A Cut Above

The French-made, birch-handled, one-hundred-thirty-year-old Opinel folding knife is as classic and elegant a campsite accessory as you can find, and it plays a starring role in this nifty camp bundle. The Nomad Cooking Kit includes a No. 12 serrated folding knife for slicing breads and dense salamis, a No. 10 corkscrew knife with bottle opener, a No. 06 folding peeler for veggie prep, and a sleek cutting board that doubles as a charcuterie platter for two. It all fits into a microfiber cleaning cloth that serves as a folding carry pouch. No more pork and beans trail lunches. $89;

Keep in Touch

A two-way satellite messenger brings a whole other kind of comfort to a camping trip. With Garmin’s next-generation inReach Mini 2, you can text family and friends from practically anywhere on the planet. Let your loved ones know you’ve arrived safely to the middle of nowhere. Track your hike with electronic breadcrumbs, so you’ll always be able to find your way back to the car or campsite. And if things get snakebite ugly—or broken leg ugly—you can instantly send interactive SOS messages to Garmin’s 24/7 response center. Anywhere you don’t have cellphone coverage, the inReach Mini 2 delivers peace of mind. $400;

Take a Load Off

Yes, it is spendy for a folding seat. But rest your weary bones around a campfire for a couple hours on a picnic bench, rock, log, cooler top, or cheap beach chair, and YETI’s Trailhead camp chair will suddenly seem like a bargain. It’s a little bulky, but it is that comfortable. The synthetic fabric molds to your body’s natural curves and springs back into shape, the frame is built tough, and it includes a stout carry bag with backpack straps. It’s a splurge item, at first. Then you won’t want to be without one. $300;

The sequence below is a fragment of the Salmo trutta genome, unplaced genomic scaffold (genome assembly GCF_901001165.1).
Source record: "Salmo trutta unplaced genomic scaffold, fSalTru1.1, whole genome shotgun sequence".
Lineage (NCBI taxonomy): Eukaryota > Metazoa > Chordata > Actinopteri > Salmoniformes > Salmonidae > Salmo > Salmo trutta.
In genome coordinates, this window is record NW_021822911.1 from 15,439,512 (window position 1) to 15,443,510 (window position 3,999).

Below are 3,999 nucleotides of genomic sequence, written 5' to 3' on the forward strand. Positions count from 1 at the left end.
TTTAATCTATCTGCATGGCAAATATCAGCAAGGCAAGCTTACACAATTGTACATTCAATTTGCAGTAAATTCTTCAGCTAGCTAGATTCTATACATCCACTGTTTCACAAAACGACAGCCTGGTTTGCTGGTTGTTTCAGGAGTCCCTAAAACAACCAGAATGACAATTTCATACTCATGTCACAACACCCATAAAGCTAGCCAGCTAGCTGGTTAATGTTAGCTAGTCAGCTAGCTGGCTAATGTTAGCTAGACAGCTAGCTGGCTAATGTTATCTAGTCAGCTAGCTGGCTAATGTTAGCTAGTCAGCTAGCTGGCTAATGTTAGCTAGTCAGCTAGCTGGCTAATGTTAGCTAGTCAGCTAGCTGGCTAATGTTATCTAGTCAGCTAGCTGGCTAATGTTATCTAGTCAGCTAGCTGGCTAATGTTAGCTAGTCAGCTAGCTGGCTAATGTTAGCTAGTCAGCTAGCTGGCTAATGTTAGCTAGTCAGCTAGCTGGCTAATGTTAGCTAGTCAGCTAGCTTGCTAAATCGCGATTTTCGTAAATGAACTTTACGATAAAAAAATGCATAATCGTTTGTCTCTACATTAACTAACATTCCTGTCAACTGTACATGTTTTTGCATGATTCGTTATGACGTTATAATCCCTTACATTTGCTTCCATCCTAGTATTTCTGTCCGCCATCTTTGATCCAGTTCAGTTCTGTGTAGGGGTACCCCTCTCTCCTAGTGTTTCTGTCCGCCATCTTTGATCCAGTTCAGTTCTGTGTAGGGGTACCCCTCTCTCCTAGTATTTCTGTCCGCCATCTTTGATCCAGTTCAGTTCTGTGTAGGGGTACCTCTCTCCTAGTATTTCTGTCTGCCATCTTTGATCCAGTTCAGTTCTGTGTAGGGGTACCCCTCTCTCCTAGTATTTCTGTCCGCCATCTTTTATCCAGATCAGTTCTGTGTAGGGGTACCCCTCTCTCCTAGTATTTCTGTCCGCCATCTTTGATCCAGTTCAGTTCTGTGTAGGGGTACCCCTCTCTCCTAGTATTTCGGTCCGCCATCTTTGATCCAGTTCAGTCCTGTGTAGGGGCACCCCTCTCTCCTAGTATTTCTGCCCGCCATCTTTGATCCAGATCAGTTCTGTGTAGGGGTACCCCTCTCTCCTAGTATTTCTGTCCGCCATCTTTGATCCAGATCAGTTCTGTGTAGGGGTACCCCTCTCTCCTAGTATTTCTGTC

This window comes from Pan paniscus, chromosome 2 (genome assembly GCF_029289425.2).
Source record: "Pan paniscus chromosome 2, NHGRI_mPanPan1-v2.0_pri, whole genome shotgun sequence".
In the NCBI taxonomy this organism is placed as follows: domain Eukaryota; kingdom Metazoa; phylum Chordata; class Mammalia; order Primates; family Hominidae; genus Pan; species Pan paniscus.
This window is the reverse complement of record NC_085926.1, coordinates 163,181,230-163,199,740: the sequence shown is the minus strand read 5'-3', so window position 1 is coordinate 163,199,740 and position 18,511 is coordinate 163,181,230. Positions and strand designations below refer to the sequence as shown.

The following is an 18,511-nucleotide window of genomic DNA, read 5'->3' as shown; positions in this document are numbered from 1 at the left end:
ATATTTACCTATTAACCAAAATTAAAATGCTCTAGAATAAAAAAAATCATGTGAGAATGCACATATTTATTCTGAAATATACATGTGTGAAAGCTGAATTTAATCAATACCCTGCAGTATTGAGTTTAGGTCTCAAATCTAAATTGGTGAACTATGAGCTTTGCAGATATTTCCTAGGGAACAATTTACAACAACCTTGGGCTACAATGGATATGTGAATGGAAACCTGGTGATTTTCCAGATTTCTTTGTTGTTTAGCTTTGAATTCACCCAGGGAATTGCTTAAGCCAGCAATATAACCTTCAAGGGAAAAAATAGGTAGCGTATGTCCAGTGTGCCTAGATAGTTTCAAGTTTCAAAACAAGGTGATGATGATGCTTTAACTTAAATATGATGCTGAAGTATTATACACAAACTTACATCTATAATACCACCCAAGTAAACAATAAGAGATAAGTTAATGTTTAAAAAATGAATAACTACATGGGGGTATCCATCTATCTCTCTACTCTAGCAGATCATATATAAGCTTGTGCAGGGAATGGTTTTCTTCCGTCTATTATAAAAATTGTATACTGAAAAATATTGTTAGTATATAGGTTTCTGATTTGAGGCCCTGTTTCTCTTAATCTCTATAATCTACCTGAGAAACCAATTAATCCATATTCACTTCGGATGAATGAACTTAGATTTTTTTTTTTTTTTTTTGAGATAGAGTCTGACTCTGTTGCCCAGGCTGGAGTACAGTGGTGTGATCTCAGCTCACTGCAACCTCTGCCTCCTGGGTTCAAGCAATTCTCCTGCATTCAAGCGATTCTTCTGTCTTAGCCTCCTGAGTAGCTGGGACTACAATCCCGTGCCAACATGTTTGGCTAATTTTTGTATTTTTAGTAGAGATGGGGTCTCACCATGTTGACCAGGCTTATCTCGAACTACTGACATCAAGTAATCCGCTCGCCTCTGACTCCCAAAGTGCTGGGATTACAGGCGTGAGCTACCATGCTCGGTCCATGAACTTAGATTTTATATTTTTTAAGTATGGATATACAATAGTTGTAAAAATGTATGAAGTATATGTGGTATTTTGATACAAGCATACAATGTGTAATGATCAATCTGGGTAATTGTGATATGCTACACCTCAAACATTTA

Campfire Companion

Hauling firewood is one of the more aggravating aspects of modern camping. You have to tote wood from the backyard to the car, then hump it from the car to the campsite, burning valuable twilight hours you could be using to sit around the fire with brown water in hand. Filson’s chic log carrier will cut your toting time significantly. It’s lightly waxed, so it won’t get soaked, and overbuilt in classic Filson style, tested to carry 1,400 pounds. That should be enough to keep the coals glowing till dawn. From $175;